# Multiscalar Muforltiplication

The Multi-Scalar Multiplication (MSM) problem consists of, given an elliptic curve, calculating \[ \sum_{i=1}^{n} k_i P_i \] for some scalars \( k_i \), some elliptic curve points \( P_i = (x_i, y_i) \) and some \( n \) (For example, in the order of \( 2^{26} \)).

It is estimated that around 80% of the time to produce a zk-SNARK proof is spent doing MSM, so optimizing it is very important for performance.

## Bucketing method

We can break the MSM into smaller sums and reduce the total number of operations, by repeteadly using a method called the windowing technique. If we want to compute each \( k_iP_i \), we can break it into windows of size \( c \) \[ k_iP_i=k_{i0}P_i+k_{i1}2^{c} P_i+k_{i2}2^{2c} P_i+...+k_{i,m-1}2^{c(m-1)} P_i \] Using this, the MSM problem can be rewritten as \[P=\sum_{i} k_iP_i=\sum_{i}\sum_{j} k_{ij}2^{cj}P_i \] We can now change the order of the summations, \[ P=\sum_{i} k_iP_i=\sum_{j}2^{cj}\left(\sum_{i} k_{ij}P_i\right)=\sum_j 2^{cj} B_j \] In other words, we first divide the scalars into windows and then combine all the points in each window. Now we can focus on how to calculate each \( B_j \) efficiently: \[ B_j=\sum_{i} k_{ij}P_i=\sum_{\lambda=0}^{2^c-1} \lambda \sum_{u(\lambda)} P_u \] where the summation over \( u(\lambda) \) is done only over points whose coefficient is \( \lambda \). For example, if \( c=3 \) and we have \( 15 \) points, \[ B_1=4P_1+3P_2+5P_3+1P_4+4P_5+6P_7+6P_8+3P_{14}+5P_{15} \] We can split the summation by the coefficients \( \lambda \), taking values from \( 1 \) to \( 7 \). For \( \lambda=1 \), \( \sum_u P_u=P_4 \) (because \( P_4 \) is the only one with coefficient \( 1 \)), for \( \lambda=4 \), \( \sum_u P_u=P_1+P_5 \), etc. What we are doing is just placing all points with a common coefficient \( \lambda \) into the \( \lambda \)-bucket. Thus, \[ B_j=\sum_\lambda \lambda S_{j\lambda}=S_{j1}+2S_{j2}+3S_{j3}+4S_{4j}+5S_{5j}+6S_{j6}+7S_{j7} \] We can calculate this with a minimum number of point additions, using partial sums. \( T_{j1}=S_{j7} \) \( T_{j2}=T_{j1}+S_{j6} \) \( T_{j3}=T_{j2}+S_{j5} \) \( T_{j4}=T_{j3}+S_{j4} \) \( T_{j5}=T_{j4}+S_{j3} \) \( T_{j6}=T_{j5}+S_{j2} \) \( T_{j7}=T_{j6}+S_{j1} \) Each of these operations involves doing just one elliptic point addition. The final result can be obtained by summing these partial sums: \[ B_j=\sum T_{jk} \]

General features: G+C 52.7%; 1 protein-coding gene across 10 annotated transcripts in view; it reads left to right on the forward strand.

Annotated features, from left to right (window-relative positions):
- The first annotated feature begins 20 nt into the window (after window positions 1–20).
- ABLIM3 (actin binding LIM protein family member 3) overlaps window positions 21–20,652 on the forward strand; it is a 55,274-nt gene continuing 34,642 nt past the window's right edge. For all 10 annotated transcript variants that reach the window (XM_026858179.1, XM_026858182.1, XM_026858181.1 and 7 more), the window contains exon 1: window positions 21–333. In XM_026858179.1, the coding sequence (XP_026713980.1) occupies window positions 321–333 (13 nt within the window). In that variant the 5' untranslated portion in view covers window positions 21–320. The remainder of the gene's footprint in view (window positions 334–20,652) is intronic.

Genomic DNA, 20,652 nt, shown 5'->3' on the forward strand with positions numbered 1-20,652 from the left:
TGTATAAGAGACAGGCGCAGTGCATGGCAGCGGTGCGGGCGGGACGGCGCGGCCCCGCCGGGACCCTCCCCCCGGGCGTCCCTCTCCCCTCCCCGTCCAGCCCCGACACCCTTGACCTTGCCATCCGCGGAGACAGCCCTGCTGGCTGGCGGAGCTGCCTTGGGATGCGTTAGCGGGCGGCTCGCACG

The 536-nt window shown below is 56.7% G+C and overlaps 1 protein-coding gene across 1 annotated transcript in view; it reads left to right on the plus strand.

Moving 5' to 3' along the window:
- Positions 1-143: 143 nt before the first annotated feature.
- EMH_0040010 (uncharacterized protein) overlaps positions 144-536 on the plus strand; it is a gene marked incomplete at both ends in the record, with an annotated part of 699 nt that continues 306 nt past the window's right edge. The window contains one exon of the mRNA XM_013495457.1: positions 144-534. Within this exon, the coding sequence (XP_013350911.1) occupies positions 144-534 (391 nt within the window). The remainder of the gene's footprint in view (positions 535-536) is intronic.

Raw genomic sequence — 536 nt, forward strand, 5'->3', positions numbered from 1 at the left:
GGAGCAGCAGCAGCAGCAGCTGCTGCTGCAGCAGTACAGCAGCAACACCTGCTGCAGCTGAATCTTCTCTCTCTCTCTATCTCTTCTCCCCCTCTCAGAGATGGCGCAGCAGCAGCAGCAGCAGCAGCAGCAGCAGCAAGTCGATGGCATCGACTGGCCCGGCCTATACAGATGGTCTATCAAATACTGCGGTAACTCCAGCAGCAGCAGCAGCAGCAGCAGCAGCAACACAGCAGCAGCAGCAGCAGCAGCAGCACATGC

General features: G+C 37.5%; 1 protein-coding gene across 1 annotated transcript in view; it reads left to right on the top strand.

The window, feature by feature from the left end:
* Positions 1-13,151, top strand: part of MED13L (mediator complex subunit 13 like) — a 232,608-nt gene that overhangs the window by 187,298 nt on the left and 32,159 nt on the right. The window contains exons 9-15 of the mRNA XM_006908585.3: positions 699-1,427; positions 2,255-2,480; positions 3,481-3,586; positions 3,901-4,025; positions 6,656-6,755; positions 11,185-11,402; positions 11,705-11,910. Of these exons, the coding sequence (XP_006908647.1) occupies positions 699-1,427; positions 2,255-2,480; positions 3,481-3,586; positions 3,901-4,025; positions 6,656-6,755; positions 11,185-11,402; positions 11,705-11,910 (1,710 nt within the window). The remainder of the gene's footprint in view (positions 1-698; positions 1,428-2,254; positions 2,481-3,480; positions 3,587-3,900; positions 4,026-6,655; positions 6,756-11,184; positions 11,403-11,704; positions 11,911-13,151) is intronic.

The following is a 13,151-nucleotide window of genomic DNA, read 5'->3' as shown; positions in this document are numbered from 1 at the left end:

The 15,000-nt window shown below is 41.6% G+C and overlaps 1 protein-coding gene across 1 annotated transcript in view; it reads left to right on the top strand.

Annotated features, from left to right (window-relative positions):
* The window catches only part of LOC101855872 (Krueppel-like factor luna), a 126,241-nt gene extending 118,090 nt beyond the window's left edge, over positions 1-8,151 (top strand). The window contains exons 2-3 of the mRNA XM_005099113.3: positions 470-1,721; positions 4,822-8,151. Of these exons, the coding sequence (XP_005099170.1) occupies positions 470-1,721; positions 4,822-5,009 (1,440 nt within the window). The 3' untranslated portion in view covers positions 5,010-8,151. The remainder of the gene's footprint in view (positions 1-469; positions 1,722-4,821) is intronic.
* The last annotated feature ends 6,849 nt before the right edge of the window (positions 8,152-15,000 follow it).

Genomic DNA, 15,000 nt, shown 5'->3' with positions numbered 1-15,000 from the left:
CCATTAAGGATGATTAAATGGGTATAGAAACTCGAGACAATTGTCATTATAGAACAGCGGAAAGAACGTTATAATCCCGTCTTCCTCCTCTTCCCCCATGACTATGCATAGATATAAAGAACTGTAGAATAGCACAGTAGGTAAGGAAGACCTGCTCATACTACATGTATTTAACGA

We can improve the calculations by changing the expansion of the coefficients \( k_i \). In binary representation, the Hamming weight is the number of non-zero bits; ideally, we would like this weight to be as small as possible to reduce the number of additions (For example, 65537, which is \( 2^{16}+1 \) is used as public key for the RSA cryptosystem in many implementations. The square and multiply algorithm requires only two multiplications). The average Hamming weight in a binary representation is \( 1/2 \); if we introduce a signed binary representation (\( -1,0,1 \)), the average weight is reduced to \( 1/3 \), with the consequent decrease in the number of operations (on average).